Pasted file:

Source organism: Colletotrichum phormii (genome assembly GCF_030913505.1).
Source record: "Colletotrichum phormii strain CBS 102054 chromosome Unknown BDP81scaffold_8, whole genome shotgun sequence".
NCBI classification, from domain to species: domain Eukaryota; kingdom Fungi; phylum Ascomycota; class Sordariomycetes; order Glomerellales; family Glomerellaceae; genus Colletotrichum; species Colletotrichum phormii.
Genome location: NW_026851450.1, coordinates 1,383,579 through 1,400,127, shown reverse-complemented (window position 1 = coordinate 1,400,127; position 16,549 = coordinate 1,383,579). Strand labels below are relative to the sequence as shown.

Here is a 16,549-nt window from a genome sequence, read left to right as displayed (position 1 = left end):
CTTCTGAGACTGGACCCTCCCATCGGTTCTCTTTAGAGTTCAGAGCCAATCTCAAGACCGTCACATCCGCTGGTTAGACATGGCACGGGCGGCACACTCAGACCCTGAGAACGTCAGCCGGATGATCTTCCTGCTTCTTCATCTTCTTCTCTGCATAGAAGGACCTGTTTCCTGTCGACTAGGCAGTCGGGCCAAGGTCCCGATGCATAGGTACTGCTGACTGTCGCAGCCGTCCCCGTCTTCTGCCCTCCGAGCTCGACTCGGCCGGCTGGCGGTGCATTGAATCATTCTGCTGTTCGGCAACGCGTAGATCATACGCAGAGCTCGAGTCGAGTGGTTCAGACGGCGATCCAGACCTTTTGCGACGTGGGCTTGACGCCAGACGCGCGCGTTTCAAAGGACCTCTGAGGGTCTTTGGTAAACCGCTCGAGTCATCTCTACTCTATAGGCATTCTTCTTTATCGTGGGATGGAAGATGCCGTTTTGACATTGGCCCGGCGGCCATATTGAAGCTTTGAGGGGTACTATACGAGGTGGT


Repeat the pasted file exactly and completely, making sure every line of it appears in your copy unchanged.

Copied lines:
Source organism: Colletotrichum phormii (genome assembly GCF_030913505.1).
Source record: "Colletotrichum phormii strain CBS 102054 chromosome Unknown BDP81scaffold_8, whole genome shotgun sequence".
NCBI classification, from domain to species: domain Eukaryota; kingdom Fungi; phylum Ascomycota; class Sordariomycetes; order Glomerellales; family Glomerellaceae; genus Colletotrichum; species Colletotrichum phormii.
Genome location: NW_026851450.1, coordinates 1,383,579 through 1,400,127, shown reverse-complemented (window position 1 = coordinate 1,400,127; position 16,549 = coordinate 1,383,579). Strand labels below are relative to the sequence as shown.

Here is a 16,549-nt window from a genome sequence, read left to right as displayed (position 1 = left end):
CTTCTGAGACTGGACCCTCCCATCGGTTCTCTTTAGAGTTCAGAGCCAATCTCAAGACCGTCACATCCGCTGGTTAGACATGGCACGGGCGGCACACTCAGACCCTGAGAACGTCAGCCGGATGATCTTCCTGCTTCTTCATCTTCTTCTCTGCATAGAAGGACCTGTTTCCTGTCGACTAGGCAGTCGGGCCAAGGTCCCGATGCATAGGTACTGCTGACTGTCGCAGCCGTCCCCGTCTTCTGCCCTCCGAGCTCGACTCGGCCGGCTGGCGGTGCATTGAATCATTCTGCTGTTCGGCAACGCGTAGATCATACGCAGAGCTCGAGTCGAGTGGTTCAGACGGCGATCCAGACCTTTTGCGACGTGGGCTTGACGCCAGACGCGCGCGTTTCAAAGGACCTCTGAGGGTCTTTGGTAAACCGCTCGAGTCATCTCTACTCTATAGGCATTCTTCTTTATCGTGGGATGGAAGATGCCGTTTTGACATTGGCCCGGCGGCCATATTGAAGCTTTGAGGGGTACTATACGAGGTGGT